Category Archives: Violence

Dear men-in-my-life…

This evening I had to work late, and took a cab home because I was tired and didn’t want to spend an hour on the train.  I got into a cab without thinking much about it. We started down the street and the door automatically locked.  I noticed the cab smelled bad: as if someone had been smoking in it.  And that it was filthy.  I told the driver where I wanted to go the corner of “Sheridan and XXXX”.  He said “I’ll take you via Ashland.”  I told him I normally go on Lake Shore Drive when I take a cab, but he argued with me, in a very patronizing tone, that he thought traffic would be better if we went his route, and that the last time he took Lake Shore (my route), he got stuck and had to ask his passengers to get out of the cab.  Slightly alarmed,  I asked “you aren’t going to leave me stranded somewhere, are you?”  I would gladly get out and hail another cab, if that was the case.

The next thing I know I’m on I-94 (quite the opposite direction) heading north and feeling quite panicked.  And my anxiety went through the roof.  He didn’t talk, he just drove erratically and very fast and turned the radio up.  He didn’t answer my questions.  He finally got off on Peterson and then drove east over to Clark and then to XXXX, running lights and take curves too fast.  I was almost in tears, feeling like I was being kidnapped, wondering how to roll out of a moving car without getting hurt.  I pulled my cell phone out and had the emergency number under my finger tip.  By the time I got home the fare was about $10 more than it normally would be, and I was a mess.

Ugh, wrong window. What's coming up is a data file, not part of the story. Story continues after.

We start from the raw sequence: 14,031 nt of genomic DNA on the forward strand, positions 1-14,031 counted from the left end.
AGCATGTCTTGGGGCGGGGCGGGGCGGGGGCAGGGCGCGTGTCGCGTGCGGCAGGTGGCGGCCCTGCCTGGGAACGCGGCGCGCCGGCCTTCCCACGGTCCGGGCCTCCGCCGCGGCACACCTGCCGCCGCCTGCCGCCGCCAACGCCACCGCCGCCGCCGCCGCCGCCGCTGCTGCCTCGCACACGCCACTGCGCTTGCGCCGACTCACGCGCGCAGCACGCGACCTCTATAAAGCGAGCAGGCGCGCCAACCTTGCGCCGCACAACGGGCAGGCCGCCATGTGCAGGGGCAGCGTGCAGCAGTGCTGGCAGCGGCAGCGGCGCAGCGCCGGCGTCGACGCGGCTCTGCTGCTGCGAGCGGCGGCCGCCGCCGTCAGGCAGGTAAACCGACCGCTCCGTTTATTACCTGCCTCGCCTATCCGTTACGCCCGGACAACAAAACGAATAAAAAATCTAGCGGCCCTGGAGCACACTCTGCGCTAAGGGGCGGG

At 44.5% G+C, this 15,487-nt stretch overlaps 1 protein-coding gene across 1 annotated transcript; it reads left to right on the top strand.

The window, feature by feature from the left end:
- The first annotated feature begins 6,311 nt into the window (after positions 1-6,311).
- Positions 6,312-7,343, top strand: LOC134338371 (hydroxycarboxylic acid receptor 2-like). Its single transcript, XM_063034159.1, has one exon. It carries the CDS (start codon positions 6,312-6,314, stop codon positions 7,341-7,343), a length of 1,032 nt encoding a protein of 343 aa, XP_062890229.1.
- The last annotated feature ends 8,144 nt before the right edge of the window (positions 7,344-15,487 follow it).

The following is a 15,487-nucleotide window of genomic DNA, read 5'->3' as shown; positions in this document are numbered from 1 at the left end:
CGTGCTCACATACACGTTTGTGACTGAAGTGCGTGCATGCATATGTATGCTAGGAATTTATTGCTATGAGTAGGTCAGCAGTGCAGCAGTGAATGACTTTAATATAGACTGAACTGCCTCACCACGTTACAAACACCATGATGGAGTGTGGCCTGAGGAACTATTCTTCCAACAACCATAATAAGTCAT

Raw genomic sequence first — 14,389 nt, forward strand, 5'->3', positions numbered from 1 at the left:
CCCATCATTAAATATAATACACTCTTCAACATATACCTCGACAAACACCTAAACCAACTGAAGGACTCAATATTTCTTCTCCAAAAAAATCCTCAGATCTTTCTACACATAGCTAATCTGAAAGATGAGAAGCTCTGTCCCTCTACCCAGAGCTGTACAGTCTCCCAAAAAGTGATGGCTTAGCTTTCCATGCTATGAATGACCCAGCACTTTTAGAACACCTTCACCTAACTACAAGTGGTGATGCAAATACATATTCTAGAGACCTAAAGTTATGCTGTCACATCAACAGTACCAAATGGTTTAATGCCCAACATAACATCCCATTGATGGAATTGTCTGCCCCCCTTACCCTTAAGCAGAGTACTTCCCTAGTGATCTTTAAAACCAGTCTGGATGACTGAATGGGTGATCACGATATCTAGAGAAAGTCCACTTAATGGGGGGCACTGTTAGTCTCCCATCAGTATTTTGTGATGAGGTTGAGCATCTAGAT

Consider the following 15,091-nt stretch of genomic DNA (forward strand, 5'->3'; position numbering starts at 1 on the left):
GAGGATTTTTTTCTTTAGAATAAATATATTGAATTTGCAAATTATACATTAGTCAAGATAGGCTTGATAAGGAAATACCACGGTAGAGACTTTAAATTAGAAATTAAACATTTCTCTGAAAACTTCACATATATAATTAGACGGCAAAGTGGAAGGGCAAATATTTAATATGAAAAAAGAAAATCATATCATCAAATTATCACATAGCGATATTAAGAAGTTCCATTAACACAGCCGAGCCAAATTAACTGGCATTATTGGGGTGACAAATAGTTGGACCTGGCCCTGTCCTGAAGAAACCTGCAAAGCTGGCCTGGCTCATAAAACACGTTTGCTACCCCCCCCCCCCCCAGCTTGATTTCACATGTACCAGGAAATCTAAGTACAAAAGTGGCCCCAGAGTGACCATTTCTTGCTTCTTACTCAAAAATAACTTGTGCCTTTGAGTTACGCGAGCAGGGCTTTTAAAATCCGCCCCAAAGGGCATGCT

When we arrived, he said “See.  This was quicker than Lake Shore.”  When I got out, I stood there next to the car with the door open and lost it with the driver, yelling and ripping him a new one.  “You NEVER ignore a woman and take her or a route in the dark that she’s not familiar with, and you NEVER refuse to talk to her.  You NEVER lock a woman in your car like that!  YOU NEVER DO THAT AGAIN. How dare you!!”
I was so upset when I got inside that the doorman came over and hugged me out of concern, afraid I’d been assaulted. He also went out and yelled at the driver once I explained in gulping sentences what had happened.
And now I’m embarrassed.  But angry. It just didn’t feel safe at all: very vulnerable in the hands of some strange man who wouldn’t listen.  And all in an attempt for some complete stranger to prove a point to me.
Now I recognize these are unusual circumstances, and that the guy was a jerk.  But let me be clear to all the men-in-my-life: women experience vulnerability differently from men.